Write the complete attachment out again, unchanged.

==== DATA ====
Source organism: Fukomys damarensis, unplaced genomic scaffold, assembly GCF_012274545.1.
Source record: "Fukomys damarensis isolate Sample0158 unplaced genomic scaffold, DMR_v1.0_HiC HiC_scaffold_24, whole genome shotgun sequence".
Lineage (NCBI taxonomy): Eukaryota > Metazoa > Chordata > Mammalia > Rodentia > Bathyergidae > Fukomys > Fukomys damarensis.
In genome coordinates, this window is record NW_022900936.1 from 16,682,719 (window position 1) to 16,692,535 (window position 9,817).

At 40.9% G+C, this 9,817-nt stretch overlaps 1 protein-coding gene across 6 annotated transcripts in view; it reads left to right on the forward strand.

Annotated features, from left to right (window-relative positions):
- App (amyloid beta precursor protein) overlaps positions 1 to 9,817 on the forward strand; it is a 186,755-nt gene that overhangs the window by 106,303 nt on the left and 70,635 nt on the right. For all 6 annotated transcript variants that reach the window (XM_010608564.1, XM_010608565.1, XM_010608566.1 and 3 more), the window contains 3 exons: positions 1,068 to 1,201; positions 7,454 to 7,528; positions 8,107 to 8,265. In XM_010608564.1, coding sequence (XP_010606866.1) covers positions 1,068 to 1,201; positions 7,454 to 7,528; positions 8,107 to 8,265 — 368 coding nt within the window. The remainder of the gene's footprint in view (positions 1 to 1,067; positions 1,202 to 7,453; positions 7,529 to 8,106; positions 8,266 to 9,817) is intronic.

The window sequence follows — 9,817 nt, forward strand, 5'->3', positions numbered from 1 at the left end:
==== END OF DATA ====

Source organism: Fukomys damarensis, unplaced genomic scaffold, assembly GCF_012274545.1.
Source record: "Fukomys damarensis isolate Sample0158 unplaced genomic scaffold, DMR_v1.0_HiC HiC_scaffold_24, whole genome shotgun sequence".
Lineage (NCBI taxonomy): Eukaryota > Metazoa > Chordata > Mammalia > Rodentia > Bathyergidae > Fukomys > Fukomys damarensis.
In genome coordinates, this window is record NW_022900936.1 from 16,682,719 (window position 1) to 16,692,535 (window position 9,817).

At 40.9% G+C, this 9,817-nt stretch overlaps 1 protein-coding gene across 6 annotated transcripts in view; it reads left to right on the forward strand.

Annotated features, from left to right (window-relative positions):
- App (amyloid beta precursor protein) overlaps positions 1 to 9,817 on the forward strand; it is a 186,755-nt gene that overhangs the window by 106,303 nt on the left and 70,635 nt on the right. For all 6 annotated transcript variants that reach the window (XM_010608564.1, XM_010608565.1, XM_010608566.1 and 3 more), the window contains 3 exons: positions 1,068 to 1,201; positions 7,454 to 7,528; positions 8,107 to 8,265. In XM_010608564.1, coding sequence (XP_010606866.1) covers positions 1,068 to 1,201; positions 7,454 to 7,528; positions 8,107 to 8,265 — 368 coding nt within the window. The remainder of the gene's footprint in view (positions 1 to 1,067; positions 1,202 to 7,453; positions 7,529 to 8,106; positions 8,266 to 9,817) is intronic.

The window sequence follows — 9,817 nt, forward strand, 5'->3', positions numbered from 1 at the left end: